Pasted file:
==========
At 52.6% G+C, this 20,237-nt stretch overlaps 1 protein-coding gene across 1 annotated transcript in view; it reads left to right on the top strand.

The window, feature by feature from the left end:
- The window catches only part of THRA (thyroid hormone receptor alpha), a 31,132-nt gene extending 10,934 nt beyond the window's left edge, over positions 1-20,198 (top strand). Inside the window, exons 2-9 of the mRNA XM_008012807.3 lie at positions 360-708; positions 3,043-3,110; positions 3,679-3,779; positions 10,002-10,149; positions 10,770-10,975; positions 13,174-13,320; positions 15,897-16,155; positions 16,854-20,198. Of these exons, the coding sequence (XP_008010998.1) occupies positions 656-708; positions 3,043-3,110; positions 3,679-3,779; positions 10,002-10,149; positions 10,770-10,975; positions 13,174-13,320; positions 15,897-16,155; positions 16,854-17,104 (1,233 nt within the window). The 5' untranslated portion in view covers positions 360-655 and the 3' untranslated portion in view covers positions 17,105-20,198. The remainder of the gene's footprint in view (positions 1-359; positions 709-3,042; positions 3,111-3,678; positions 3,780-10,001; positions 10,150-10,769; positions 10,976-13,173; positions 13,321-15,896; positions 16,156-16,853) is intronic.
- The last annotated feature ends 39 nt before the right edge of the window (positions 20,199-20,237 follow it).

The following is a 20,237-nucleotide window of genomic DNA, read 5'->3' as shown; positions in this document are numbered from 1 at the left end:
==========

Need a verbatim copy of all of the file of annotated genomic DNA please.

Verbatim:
At 52.6% G+C, this 20,237-nt stretch overlaps 1 protein-coding gene across 1 annotated transcript in view; it reads left to right on the top strand.

The window, feature by feature from the left end:
- The window catches only part of THRA (thyroid hormone receptor alpha), a 31,132-nt gene extending 10,934 nt beyond the window's left edge, over positions 1-20,198 (top strand). Inside the window, exons 2-9 of the mRNA XM_008012807.3 lie at positions 360-708; positions 3,043-3,110; positions 3,679-3,779; positions 10,002-10,149; positions 10,770-10,975; positions 13,174-13,320; positions 15,897-16,155; positions 16,854-20,198. Of these exons, the coding sequence (XP_008010998.1) occupies positions 656-708; positions 3,043-3,110; positions 3,679-3,779; positions 10,002-10,149; positions 10,770-10,975; positions 13,174-13,320; positions 15,897-16,155; positions 16,854-17,104 (1,233 nt within the window). The 5' untranslated portion in view covers positions 360-655 and the 3' untranslated portion in view covers positions 17,105-20,198. The remainder of the gene's footprint in view (positions 1-359; positions 709-3,042; positions 3,111-3,678; positions 3,780-10,001; positions 10,150-10,769; positions 10,976-13,173; positions 13,321-15,896; positions 16,156-16,853) is intronic.
- The last annotated feature ends 39 nt before the right edge of the window (positions 20,199-20,237 follow it).

The following is a 20,237-nucleotide window of genomic DNA, read 5'->3' as shown; positions in this document are numbered from 1 at the left end: